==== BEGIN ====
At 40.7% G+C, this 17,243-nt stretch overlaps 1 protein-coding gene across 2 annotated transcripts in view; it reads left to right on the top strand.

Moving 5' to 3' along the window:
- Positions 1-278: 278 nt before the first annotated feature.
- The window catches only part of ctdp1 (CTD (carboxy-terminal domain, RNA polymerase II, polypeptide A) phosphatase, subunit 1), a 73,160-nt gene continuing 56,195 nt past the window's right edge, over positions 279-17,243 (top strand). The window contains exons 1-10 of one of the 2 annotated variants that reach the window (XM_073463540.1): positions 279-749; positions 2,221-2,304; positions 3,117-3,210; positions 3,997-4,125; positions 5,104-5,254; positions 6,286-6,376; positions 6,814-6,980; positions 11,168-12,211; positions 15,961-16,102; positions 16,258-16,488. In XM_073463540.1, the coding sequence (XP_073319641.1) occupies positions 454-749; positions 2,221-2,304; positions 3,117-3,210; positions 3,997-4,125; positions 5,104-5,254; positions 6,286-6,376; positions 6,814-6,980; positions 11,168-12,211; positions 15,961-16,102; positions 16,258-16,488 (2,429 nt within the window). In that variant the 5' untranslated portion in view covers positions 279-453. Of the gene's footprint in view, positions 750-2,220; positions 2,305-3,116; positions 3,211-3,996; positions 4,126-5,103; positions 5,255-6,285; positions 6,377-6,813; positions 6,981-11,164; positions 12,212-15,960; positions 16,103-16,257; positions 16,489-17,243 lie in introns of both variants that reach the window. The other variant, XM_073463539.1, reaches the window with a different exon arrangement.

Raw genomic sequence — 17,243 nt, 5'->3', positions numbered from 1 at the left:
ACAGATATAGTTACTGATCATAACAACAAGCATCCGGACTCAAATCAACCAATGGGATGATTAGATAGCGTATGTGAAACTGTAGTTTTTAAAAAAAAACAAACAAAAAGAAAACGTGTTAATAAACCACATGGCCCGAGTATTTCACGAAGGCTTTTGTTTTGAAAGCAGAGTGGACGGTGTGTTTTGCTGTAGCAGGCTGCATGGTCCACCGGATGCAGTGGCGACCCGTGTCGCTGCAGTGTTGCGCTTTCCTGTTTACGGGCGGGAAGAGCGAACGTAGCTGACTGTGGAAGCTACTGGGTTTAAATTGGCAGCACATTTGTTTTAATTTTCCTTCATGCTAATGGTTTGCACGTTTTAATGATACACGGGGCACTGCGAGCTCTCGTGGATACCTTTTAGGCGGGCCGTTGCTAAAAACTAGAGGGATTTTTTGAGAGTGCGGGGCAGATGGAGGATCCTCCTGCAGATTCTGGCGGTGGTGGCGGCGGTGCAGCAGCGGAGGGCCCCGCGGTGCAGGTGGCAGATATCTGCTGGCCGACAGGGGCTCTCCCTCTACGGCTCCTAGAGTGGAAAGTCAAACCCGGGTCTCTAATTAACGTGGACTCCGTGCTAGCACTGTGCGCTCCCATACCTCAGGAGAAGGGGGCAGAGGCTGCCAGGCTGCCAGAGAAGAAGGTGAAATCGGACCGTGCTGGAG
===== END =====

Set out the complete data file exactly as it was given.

At 40.7% G+C, this 17,243-nt stretch overlaps 1 protein-coding gene across 2 annotated transcripts in view; it reads left to right on the top strand.

Moving 5' to 3' along the window:
- Positions 1-278: 278 nt before the first annotated feature.
- The window catches only part of ctdp1 (CTD (carboxy-terminal domain, RNA polymerase II, polypeptide A) phosphatase, subunit 1), a 73,160-nt gene continuing 56,195 nt past the window's right edge, over positions 279-17,243 (top strand). The window contains exons 1-10 of one of the 2 annotated variants that reach the window (XM_073463540.1): positions 279-749; positions 2,221-2,304; positions 3,117-3,210; positions 3,997-4,125; positions 5,104-5,254; positions 6,286-6,376; positions 6,814-6,980; positions 11,168-12,211; positions 15,961-16,102; positions 16,258-16,488. In XM_073463540.1, the coding sequence (XP_073319641.1) occupies positions 454-749; positions 2,221-2,304; positions 3,117-3,210; positions 3,997-4,125; positions 5,104-5,254; positions 6,286-6,376; positions 6,814-6,980; positions 11,168-12,211; positions 15,961-16,102; positions 16,258-16,488 (2,429 nt within the window). In that variant the 5' untranslated portion in view covers positions 279-453. Of the gene's footprint in view, positions 750-2,220; positions 2,305-3,116; positions 3,211-3,996; positions 4,126-5,103; positions 5,255-6,285; positions 6,377-6,813; positions 6,981-11,164; positions 12,212-15,960; positions 16,103-16,257; positions 16,489-17,243 lie in introns of both variants that reach the window. The other variant, XM_073463539.1, reaches the window with a different exon arrangement.

Raw genomic sequence — 17,243 nt, 5'->3', positions numbered from 1 at the left:
ACAGATATAGTTACTGATCATAACAACAAGCATCCGGACTCAAATCAACCAATGGGATGATTAGATAGCGTATGTGAAACTGTAGTTTTTAAAAAAAAACAAACAAAAAGAAAACGTGTTAATAAACCACATGGCCCGAGTATTTCACGAAGGCTTTTGTTTTGAAAGCAGAGTGGACGGTGTGTTTTGCTGTAGCAGGCTGCATGGTCCACCGGATGCAGTGGCGACCCGTGTCGCTGCAGTGTTGCGCTTTCCTGTTTACGGGCGGGAAGAGCGAACGTAGCTGACTGTGGAAGCTACTGGGTTTAAATTGGCAGCACATTTGTTTTAATTTTCCTTCATGCTAATGGTTTGCACGTTTTAATGATACACGGGGCACTGCGAGCTCTCGTGGATACCTTTTAGGCGGGCCGTTGCTAAAAACTAGAGGGATTTTTTGAGAGTGCGGGGCAGATGGAGGATCCTCCTGCAGATTCTGGCGGTGGTGGCGGCGGTGCAGCAGCGGAGGGCCCCGCGGTGCAGGTGGCAGATATCTGCTGGCCGACAGGGGCTCTCCCTCTACGGCTCCTAGAGTGGAAAGTCAAACCCGGGTCTCTAATTAACGTGGACTCCGTGCTAGCACTGTGCGCTCCCATACCTCAGGAGAAGGGGGCAGAGGCTGCCAGGCTGCCAGAGAAGAAGGTGAAATCGGACCGTGCTGGAG